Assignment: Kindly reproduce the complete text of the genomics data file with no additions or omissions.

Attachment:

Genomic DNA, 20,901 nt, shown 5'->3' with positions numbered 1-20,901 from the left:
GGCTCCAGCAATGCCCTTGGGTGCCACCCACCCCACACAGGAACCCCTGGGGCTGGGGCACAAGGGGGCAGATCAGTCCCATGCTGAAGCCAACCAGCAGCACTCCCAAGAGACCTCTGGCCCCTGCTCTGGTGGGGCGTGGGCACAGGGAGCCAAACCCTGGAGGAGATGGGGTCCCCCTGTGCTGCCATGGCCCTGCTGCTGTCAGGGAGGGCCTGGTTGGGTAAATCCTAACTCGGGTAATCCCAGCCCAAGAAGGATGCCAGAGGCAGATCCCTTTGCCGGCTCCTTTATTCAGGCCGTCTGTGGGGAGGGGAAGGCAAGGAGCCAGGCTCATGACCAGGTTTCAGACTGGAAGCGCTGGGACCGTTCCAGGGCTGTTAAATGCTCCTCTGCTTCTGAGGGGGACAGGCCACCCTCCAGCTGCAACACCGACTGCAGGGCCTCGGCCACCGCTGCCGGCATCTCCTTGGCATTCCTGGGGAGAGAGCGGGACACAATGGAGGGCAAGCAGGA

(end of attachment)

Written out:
Genomic DNA, 20,901 nt, shown 5'->3' with positions numbered 1-20,901 from the left:
GGCTCCAGCAATGCCCTTGGGTGCCACCCACCCCACACAGGAACCCCTGGGGCTGGGGCACAAGGGGGCAGATCAGTCCCATGCTGAAGCCAACCAGCAGCACTCCCAAGAGACCTCTGGCCCCTGCTCTGGTGGGGCGTGGGCACAGGGAGCCAAACCCTGGAGGAGATGGGGTCCCCCTGTGCTGCCATGGCCCTGCTGCTGTCAGGGAGGGCCTGGTTGGGTAAATCCTAACTCGGGTAATCCCAGCCCAAGAAGGATGCCAGAGGCAGATCCCTTTGCCGGCTCCTTTATTCAGGCCGTCTGTGGGGAGGGGAAGGCAAGGAGCCAGGCTCATGACCAGGTTTCAGACTGGAAGCGCTGGGACCGTTCCAGGGCTGTTAAATGCTCCTCTGCTTCTGAGGGGGACAGGCCACCCTCCAGCTGCAACACCGACTGCAGGGCCTCGGCCACCGCTGCCGGCATCTCCTTGGCATTCCTGGGGAGAGAGCGGGACACAATGGAGGGCAAGCAGGA